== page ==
Our true nature and the nature of all beings is not something

extraordinary. The irony is that it is our so-called ordinary

world that is extraordinary, a fantastic, elaborate hallucination

of the deluded vision of samsara. It is this "extraordinary"

vision that blinds us to the "ordinary," natural, inherent nature

of mind. Imagine if the buddhas were looking down at us

now: How they would marvel sadly at the lethal ingenuity

and intricacy of our confusion!

Sometimes, because we are so unnecessarily complicated,

when the nature of mind is introduced by a master, it is just

too simple for us to believe. Our ordinary mind tells us this

cannot be, there must be something more to it than this. It

must surely be more "glorious," with lights blazing in space

around us, angels with flowing golden hair swooping down to

meet us, and a deep Wizard of Oz voice announcing, "Now

you have been introduced to the nature of your mind." There

is no such drama.

Because in our culture we overvalue the intellect, we imagine

that to become enlightened demands extraordinary intelligence.

In fact many kinds of cleverness are just further

obscurations. There is a Tibetan saying that goes, "If you are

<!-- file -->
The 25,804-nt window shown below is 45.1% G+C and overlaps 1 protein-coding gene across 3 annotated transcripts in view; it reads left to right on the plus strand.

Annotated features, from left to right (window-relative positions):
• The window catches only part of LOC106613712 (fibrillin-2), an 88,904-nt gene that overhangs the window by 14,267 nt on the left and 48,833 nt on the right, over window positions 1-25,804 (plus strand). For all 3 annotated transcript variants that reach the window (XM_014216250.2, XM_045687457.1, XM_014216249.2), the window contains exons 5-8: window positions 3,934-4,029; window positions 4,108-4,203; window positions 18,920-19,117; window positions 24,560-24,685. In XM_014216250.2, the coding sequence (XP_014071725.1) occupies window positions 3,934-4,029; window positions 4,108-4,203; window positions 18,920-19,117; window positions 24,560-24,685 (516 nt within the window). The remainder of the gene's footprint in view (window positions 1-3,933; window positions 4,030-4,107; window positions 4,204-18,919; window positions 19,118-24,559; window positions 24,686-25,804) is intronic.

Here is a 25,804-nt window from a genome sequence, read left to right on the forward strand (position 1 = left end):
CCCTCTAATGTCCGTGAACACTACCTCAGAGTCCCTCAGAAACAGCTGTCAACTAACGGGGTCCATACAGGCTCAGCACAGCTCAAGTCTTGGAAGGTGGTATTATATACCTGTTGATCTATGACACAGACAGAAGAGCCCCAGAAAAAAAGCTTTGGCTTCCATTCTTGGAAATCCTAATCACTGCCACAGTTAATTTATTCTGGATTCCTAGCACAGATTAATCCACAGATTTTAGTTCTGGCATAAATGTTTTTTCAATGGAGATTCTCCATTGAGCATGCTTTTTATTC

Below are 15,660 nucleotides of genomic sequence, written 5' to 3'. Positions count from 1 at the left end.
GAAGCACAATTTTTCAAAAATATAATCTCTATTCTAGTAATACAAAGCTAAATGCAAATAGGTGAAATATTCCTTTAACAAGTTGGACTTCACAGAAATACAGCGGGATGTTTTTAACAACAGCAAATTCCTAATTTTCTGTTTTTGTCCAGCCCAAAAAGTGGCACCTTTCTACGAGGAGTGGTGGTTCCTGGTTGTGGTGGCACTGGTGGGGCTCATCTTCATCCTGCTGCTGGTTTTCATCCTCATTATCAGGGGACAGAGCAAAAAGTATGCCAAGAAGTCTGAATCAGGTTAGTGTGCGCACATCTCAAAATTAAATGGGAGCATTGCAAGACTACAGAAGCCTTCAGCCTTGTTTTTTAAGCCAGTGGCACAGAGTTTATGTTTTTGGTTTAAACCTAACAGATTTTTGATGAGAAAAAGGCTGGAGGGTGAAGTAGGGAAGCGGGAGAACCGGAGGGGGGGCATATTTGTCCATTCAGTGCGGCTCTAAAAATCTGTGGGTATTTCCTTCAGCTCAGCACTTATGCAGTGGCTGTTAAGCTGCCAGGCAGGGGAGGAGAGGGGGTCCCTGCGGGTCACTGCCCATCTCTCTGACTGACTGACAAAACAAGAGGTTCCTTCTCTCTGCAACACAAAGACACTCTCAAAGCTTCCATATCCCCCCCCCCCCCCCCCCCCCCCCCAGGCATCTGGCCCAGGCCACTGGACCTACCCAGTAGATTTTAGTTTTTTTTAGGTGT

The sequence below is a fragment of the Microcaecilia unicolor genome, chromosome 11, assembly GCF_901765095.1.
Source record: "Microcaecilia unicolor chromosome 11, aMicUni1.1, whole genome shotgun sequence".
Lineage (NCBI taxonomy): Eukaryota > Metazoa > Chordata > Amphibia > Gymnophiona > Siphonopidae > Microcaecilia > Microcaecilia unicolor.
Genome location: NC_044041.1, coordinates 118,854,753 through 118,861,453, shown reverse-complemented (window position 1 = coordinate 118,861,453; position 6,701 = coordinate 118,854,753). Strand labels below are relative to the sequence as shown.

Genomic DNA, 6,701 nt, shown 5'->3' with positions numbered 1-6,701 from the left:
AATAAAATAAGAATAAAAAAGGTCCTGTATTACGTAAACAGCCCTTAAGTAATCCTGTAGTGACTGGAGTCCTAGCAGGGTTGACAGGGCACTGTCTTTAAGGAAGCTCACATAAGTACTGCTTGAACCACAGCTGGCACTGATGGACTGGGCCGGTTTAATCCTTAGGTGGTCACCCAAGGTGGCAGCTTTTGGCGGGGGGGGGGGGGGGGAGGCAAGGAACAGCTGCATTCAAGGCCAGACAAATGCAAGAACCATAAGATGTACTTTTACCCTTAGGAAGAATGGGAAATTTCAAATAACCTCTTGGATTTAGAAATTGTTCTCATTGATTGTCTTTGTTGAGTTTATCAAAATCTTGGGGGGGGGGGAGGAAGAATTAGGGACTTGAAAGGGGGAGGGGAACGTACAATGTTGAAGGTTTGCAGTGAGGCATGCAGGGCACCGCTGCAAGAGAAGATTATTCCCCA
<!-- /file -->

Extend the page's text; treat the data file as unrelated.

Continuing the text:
too clever, you could miss the point entirely." Patrul Rinpoche

said: "The logical mind seems interesting, but it is the seed of

delusion." People can become obsessed with their own theories

and miss the point of everything. In Tibet we say: "Theories

are like patches on a coat, one day they just wear off." Let

me tell you an encouraging story:

One great master in the last century had a disciple who

was very thick-headed. The master had taught him again and

again, trying to introduce him to the nature of his mind. Still

he did not get it. Finally, the master became furious and told

him, "Look, I want you to carry this bag full of barley up to

the top of that mountain over there. But you mustn't stop and

rest. Just keep on going until you reach the top." The disciple

was a simple man, but he had unshakable devotion and trust

in his master, and he did exactly what he had been told. The

bag was heavy. He picked it up and started up the slope of

the mountain, not daring to stop. He just walked and walked.

And the bag got heavier and heavier. It took him a long time.

At last, when he reached the top, he dropped the bag. He

slumped to the ground, overcome with exhaustion but deeply

relaxed. He felt the fresh mountain air on his face. All his

resistance had dissolved and, with it, his ordinary mind. Everything

just seemed to stop. At that instant, he suddenly realized

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